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Supreme Court, Appellate Division, Third Department, New York.

IN RE: Eddie DAVIS, Appellant, v. NEW YORK STATE BOARD OF PAROLE, Respondent.

Decided: December 28, 2006

Before:  CARDONA, P.J., MERCURE, CARPINELLO, ROSE and LAHTINEN, JJ. Eddie Davis, Fallsburg, appellant pro se. Eliot Spitzer, Attorney General, Albany (Frank Brady of counsel), for respondent.

Appeal from a judgment of the Supreme Court (Spargo, J.), entered April 4, 2006 in Albany County, which dismissed petitioner's application, in a proceeding pursuant to CPLR article 78, to review a determination of respondent denying petitioner's request for parole release.

In 1989, petitioner was convicted of murder in the second degree and attempted robbery in the first degree and was sentenced to concurrent prison terms of 15 years to life and 5 to 10 years, respectively.   In February 2005, he made his second appearance before respondent requesting parole release.   At the conclusion of the hearing, his request was denied and he was ordered held for an additional 24 months.   The determination was affirmed on administrative appeal.   Thereafter, petitioner commenced this CPLR article 78 proceeding challenging the determination and the petition was ultimately dismissed by Supreme Court.   Petitioner now appeals.

We affirm.   Contrary to petitioner's claim, in denying his request for parole release, respondent considered the appropriate statutory factors set forth in Executive Law § 259-i, including the seriousness of petitioner's crimes, his criminal history, prison disciplinary record, program accomplishments and postrelease plans (see Matter of Dorman v. New York State Bd. of Parole, 30 A.D.3d 880, 881, 816 N.Y.S.2d 765 [2006];  Matter of White v. Dennison, 29 A.D.3d 1144, 1145, 814 N.Y.S.2d 393 [2006] ) and respondent was not required to give each factor equal weight (see Matter of McCorkle v. New York State Div. of Parole, 19 A.D.3d 791, 791-792, 796 N.Y.S.2d 259 [2005] ).   While petitioner contends that respondent considered documents containing erroneous information regarding his role in the crimes, the record does not establish that its decision was affected by an error of fact (see Matter of Atkins v. New York State Bd. of Parole, 289 A.D.2d 667, 668, 733 N.Y.S.2d 648 [2001];  Matter of Cardona v. New York State Bd. of Parole, 284 A.D.2d 843, 844, 726 N.Y.S.2d 597 [2001] ).   In sum, inasmuch as respondent's decision does not exhibit “ ‘irrationality bordering on impropriety,’ ” there is no reason to disturb it (Matter of Silmon v. Travis, 95 N.Y.2d 470, 476, 718 N.Y.S.2d 704, 741 N.E.2d 501 [2000], quoting Matter of Russo v. New York State Bd. of Parole, 50 N.Y.2d 69, 77, 427 N.Y.S.2d 982, 405 N.E.2d 225 [1980] ).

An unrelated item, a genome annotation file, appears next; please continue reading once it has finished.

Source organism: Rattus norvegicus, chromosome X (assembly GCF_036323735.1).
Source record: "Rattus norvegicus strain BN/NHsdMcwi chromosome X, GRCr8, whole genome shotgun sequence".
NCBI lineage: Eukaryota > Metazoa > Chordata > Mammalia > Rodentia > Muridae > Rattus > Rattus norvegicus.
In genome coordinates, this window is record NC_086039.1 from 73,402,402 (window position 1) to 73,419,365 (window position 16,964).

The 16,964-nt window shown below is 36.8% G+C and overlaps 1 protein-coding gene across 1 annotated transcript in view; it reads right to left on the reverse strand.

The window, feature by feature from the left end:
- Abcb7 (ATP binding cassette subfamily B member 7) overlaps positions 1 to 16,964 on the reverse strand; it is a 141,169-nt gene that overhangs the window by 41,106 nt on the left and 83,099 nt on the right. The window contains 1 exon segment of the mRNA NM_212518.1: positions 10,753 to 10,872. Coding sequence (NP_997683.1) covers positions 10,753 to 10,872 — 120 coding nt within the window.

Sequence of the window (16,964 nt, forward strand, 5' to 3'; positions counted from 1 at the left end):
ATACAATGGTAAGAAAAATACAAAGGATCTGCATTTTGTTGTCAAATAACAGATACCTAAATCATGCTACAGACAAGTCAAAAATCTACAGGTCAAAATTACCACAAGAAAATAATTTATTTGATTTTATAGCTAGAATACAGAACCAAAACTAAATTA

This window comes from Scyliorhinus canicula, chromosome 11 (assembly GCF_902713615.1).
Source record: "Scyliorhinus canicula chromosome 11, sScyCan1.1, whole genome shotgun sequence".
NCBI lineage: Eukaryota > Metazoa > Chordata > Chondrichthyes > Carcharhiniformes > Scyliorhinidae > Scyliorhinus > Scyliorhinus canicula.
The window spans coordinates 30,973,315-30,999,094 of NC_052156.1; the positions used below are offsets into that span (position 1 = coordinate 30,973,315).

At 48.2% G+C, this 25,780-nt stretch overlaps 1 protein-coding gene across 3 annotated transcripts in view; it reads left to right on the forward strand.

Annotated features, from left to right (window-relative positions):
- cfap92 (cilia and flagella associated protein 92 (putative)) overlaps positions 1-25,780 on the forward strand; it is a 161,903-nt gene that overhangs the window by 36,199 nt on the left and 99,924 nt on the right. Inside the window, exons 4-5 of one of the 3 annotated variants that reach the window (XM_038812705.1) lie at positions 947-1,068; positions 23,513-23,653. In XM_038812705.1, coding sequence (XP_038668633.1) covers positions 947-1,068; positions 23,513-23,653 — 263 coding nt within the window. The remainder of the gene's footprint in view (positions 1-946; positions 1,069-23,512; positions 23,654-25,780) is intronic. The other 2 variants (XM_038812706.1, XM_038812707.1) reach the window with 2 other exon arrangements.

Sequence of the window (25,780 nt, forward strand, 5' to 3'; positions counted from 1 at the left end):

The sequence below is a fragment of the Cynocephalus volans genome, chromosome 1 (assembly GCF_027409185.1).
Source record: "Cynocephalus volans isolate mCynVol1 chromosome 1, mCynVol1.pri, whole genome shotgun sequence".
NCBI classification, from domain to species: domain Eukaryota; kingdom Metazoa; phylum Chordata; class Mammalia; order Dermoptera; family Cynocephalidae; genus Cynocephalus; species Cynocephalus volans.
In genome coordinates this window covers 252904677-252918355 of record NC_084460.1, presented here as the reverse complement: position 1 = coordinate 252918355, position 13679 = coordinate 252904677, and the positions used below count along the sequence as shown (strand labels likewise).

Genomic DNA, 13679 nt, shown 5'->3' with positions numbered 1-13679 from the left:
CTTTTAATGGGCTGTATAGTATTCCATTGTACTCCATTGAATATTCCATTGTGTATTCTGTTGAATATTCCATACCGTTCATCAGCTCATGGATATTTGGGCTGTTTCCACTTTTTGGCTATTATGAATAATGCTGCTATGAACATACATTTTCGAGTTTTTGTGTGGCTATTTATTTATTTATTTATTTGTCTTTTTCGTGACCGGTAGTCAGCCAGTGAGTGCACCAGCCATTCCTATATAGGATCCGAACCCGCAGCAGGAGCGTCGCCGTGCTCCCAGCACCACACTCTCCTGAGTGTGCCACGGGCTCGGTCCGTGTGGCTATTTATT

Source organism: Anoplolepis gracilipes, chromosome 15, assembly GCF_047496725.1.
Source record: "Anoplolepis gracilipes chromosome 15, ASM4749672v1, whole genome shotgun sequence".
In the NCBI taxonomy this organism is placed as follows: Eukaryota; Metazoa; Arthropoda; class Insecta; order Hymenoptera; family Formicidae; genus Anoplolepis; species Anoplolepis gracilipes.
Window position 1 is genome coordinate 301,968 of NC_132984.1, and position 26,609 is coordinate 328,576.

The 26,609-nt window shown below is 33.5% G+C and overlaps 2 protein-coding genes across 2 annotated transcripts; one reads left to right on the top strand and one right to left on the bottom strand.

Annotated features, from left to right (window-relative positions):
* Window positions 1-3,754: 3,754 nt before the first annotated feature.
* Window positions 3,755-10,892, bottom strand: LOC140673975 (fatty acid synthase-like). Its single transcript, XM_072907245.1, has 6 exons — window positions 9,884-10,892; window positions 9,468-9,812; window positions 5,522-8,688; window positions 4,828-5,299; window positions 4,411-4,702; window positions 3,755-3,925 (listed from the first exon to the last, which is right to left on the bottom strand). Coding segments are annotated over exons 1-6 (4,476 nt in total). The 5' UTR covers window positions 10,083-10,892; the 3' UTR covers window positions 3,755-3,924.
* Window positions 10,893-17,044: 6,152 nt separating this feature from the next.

ORDERED that the judgment is affirmed, without costs.

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